fighting spam and scams on the Internet
"419" Scam – Advance Fee / Fake Lottery Scam
The so-called "419" scam is a type of fraud dominated by criminals from Nigeria and other countries in Africa. Victims of the scam are promised a large amount of money, such as a lottery prize, inheritance, money sitting in some bank account, etc.
Victims never receive this non-existent fortune but are tricked into sending their money to the criminals, who remain anonymous. They hide their real identity and location by using fake names and fake postal addresses as well as communicating via anonymous free email accounts and mobile phones.
Keep in mind that scammers DO NOT use their real names when defrauding people.
The criminals either abuse names of real people or companies or invent names or addresses.
Any real people or companies mentioned below have NO CONNECTION to the scammers!
Read more about such scams here or in our 419 FAQ. Use the Scam-O-Matic to verify suspect emails.
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Some comments by the Scam-O-Matic about the following email:
- An email address listed inside this email has been used in a known fraud before.
- This email uses a separate reply address that is different from the sender address. Spammers use this to get replies even when the original spam sending accounts have been shut down. Also, sometimes the sender addresses are legitimate looking but fake and only the reply address is actually an email account controlled by the scammers.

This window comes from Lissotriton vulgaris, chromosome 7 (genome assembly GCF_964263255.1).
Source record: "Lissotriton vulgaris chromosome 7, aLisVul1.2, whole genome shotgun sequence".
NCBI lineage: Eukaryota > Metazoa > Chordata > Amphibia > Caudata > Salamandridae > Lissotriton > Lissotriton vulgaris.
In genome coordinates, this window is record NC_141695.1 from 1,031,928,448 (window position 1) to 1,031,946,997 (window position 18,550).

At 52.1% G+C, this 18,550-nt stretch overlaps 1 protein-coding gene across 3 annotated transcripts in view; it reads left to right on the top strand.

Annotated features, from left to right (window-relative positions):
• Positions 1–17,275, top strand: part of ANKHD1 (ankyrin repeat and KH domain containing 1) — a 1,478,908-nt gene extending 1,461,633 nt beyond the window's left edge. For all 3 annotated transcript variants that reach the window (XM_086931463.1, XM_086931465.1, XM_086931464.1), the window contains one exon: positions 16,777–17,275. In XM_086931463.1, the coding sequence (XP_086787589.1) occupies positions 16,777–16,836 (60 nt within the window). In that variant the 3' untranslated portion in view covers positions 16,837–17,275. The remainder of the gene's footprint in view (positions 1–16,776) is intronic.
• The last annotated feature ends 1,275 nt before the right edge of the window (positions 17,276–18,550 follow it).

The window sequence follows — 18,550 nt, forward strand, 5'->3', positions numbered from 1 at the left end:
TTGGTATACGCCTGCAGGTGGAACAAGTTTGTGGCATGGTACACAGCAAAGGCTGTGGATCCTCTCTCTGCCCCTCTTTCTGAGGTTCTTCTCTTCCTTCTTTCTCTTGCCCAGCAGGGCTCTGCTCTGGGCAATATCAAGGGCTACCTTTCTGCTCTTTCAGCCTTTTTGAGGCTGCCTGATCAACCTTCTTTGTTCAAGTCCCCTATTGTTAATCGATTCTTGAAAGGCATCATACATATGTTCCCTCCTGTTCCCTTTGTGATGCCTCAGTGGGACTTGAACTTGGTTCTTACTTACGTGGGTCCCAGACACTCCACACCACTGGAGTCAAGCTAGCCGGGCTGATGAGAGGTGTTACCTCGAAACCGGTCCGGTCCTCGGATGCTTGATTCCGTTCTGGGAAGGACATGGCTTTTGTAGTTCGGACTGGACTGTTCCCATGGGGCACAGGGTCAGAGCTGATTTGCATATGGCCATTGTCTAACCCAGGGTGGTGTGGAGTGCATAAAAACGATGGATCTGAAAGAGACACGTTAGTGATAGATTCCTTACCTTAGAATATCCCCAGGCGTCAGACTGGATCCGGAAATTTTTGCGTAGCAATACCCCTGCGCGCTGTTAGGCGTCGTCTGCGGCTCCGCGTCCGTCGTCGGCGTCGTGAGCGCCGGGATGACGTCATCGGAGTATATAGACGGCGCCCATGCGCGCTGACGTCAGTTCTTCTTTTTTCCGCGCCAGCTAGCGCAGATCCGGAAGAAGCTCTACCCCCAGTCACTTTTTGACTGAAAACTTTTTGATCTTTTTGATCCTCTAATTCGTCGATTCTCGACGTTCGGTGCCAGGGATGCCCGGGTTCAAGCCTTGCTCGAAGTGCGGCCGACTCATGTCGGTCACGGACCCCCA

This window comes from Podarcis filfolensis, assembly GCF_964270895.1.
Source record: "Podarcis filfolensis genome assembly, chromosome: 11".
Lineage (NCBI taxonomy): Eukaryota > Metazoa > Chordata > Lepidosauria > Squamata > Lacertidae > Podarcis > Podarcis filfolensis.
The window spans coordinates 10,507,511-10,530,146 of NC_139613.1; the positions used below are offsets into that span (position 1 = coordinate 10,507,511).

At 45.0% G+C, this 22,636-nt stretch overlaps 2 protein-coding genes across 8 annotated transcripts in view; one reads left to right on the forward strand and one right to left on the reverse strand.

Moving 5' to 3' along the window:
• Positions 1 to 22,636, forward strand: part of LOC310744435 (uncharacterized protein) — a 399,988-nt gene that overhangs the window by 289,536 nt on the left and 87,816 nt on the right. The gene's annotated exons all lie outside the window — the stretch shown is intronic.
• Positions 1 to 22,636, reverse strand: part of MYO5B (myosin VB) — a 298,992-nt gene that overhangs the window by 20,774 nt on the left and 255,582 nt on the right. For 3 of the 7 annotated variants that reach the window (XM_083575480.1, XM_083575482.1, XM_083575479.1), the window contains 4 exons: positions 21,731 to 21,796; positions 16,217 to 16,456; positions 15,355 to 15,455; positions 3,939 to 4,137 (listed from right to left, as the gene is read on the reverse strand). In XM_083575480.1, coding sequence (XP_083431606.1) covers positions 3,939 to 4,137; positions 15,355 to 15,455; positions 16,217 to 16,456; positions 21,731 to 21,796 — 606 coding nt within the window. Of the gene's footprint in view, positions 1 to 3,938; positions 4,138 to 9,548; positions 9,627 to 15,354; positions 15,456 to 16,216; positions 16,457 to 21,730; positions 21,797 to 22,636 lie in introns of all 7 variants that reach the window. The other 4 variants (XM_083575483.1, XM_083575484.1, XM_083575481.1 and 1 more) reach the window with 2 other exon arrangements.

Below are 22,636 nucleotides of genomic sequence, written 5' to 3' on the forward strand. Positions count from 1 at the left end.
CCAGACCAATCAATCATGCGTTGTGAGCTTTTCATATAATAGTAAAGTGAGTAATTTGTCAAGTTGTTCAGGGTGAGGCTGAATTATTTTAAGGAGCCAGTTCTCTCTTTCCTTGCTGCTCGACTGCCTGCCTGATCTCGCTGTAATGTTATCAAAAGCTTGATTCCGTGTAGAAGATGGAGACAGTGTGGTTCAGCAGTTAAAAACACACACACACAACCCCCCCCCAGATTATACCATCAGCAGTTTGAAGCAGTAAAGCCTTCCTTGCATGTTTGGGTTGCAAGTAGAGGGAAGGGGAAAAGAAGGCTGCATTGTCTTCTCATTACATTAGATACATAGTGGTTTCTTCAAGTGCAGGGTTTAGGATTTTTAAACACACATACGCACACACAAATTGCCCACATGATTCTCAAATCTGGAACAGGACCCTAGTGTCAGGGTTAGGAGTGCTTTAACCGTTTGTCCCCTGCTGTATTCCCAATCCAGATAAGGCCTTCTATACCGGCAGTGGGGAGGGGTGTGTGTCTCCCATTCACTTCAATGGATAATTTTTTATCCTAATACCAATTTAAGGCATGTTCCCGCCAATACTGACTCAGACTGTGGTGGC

- The following phrases in this message should put you on alert:
- "dear friend" (a common phrase found in 419 scams)
- "million united states dollars" (they want you to be blinded by the prospect of quick money, but the only money that ever changes hands in 419 scams is from you to the criminals)
- "firstname.lastname@example.org" (this email address has been used in a known scam)
- This email message is a 419 scam. Please see our 419 FAQ for more details on such scams.
- This email lists free webmail addresses. Use of such addresses is typical for scams. Lotteries, banks and any but the smallest of companies do not normally use such addresses. Criminals use them to anonymously send and receive email at Internet cafes.
- email@example.com (email address has been used in a known fraud before)
Fraud email example:
From: "Mr. Alan Street" <firstname.lastname@example.org>
Date: Mon, 26 Jul 2010 10:57:16 +0200 (CEST)
Subject: I need your help
I am Alan Street,An Auditor of a Bank here in Thailand and I discovered an aba
ndoned sum of US$7.4 Million United States dollars in an account that belongs to
one of our foreign customers who died along with his entire family. Since his d
eath, none of his next-of-kin or relations has come forward to lay claims for th
is money as the heir and the funds can't be release from his account unless some
one applies for claim as the next-of-kin to the deceased as indicated in our ban
king guidelines. Upon this discovery, I now seek your permission to have you sta
nd as a next of kin to the deceased. Before it gets confiscated or declared unse
rviceable by the Security Finance Firm. As all documentations will be carefully
worked out by me for the funds
(US$7.4 Million United States dollars) to be released. If you are interested ema
il me at (email@example.com or firstname.lastname@example.org) Thank You.